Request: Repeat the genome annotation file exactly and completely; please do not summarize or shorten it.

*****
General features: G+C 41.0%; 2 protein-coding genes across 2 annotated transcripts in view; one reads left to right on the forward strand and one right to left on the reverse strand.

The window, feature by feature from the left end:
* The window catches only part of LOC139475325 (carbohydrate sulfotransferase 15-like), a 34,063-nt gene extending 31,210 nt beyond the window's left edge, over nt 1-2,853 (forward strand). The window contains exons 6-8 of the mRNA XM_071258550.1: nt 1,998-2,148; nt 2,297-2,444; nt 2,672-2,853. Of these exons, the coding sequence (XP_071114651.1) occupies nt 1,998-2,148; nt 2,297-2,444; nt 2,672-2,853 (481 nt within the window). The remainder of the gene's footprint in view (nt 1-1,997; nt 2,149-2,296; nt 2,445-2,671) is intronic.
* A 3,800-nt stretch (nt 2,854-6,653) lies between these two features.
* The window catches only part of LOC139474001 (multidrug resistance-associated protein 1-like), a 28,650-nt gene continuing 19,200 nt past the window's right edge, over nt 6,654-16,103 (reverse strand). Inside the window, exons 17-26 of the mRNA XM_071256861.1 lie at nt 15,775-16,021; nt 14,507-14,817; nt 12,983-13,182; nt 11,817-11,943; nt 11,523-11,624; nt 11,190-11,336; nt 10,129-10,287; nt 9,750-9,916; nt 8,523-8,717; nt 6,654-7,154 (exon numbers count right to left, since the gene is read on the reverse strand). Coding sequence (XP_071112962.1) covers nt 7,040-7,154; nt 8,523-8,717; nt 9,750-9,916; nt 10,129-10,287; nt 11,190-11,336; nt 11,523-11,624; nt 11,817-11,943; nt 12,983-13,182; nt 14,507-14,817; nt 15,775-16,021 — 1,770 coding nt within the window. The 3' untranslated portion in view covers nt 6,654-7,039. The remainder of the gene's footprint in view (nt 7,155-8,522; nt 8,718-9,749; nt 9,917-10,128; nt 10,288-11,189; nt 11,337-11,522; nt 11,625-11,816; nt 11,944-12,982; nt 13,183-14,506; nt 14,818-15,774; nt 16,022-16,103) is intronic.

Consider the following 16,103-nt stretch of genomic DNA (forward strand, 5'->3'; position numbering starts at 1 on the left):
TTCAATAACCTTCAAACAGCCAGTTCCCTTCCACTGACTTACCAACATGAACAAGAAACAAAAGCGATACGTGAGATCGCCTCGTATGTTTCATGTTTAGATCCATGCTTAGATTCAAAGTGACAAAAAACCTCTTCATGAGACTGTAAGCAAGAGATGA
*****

General features: G+C 41.0%; 2 protein-coding genes across 2 annotated transcripts in view; one reads left to right on the forward strand and one right to left on the reverse strand.

The window, feature by feature from the left end:
* The window catches only part of LOC139475325 (carbohydrate sulfotransferase 15-like), a 34,063-nt gene extending 31,210 nt beyond the window's left edge, over nt 1-2,853 (forward strand). The window contains exons 6-8 of the mRNA XM_071258550.1: nt 1,998-2,148; nt 2,297-2,444; nt 2,672-2,853. Of these exons, the coding sequence (XP_071114651.1) occupies nt 1,998-2,148; nt 2,297-2,444; nt 2,672-2,853 (481 nt within the window). The remainder of the gene's footprint in view (nt 1-1,997; nt 2,149-2,296; nt 2,445-2,671) is intronic.
* A 3,800-nt stretch (nt 2,854-6,653) lies between these two features.
* The window catches only part of LOC139474001 (multidrug resistance-associated protein 1-like), a 28,650-nt gene continuing 19,200 nt past the window's right edge, over nt 6,654-16,103 (reverse strand). Inside the window, exons 17-26 of the mRNA XM_071256861.1 lie at nt 15,775-16,021; nt 14,507-14,817; nt 12,983-13,182; nt 11,817-11,943; nt 11,523-11,624; nt 11,190-11,336; nt 10,129-10,287; nt 9,750-9,916; nt 8,523-8,717; nt 6,654-7,154 (exon numbers count right to left, since the gene is read on the reverse strand). Coding sequence (XP_071112962.1) covers nt 7,040-7,154; nt 8,523-8,717; nt 9,750-9,916; nt 10,129-10,287; nt 11,190-11,336; nt 11,523-11,624; nt 11,817-11,943; nt 12,983-13,182; nt 14,507-14,817; nt 15,775-16,021 — 1,770 coding nt within the window. The 3' untranslated portion in view covers nt 6,654-7,039. The remainder of the gene's footprint in view (nt 7,155-8,522; nt 8,718-9,749; nt 9,917-10,128; nt 10,288-11,189; nt 11,337-11,522; nt 11,625-11,816; nt 11,944-12,982; nt 13,183-14,506; nt 14,818-15,774; nt 16,022-16,103) is intronic.

Consider the following 16,103-nt stretch of genomic DNA (forward strand, 5'->3'; position numbering starts at 1 on the left):
TTCAATAACCTTCAAACAGCCAGTTCCCTTCCACTGACTTACCAACATGAACAAGAAACAAAAGCGATACGTGAGATCGCCTCGTATGTTTCATGTTTAGATCCATGCTTAGATTCAAAGTGACAAAAAACCTCTTCATGAGACTGTAAGCAAGAGATGA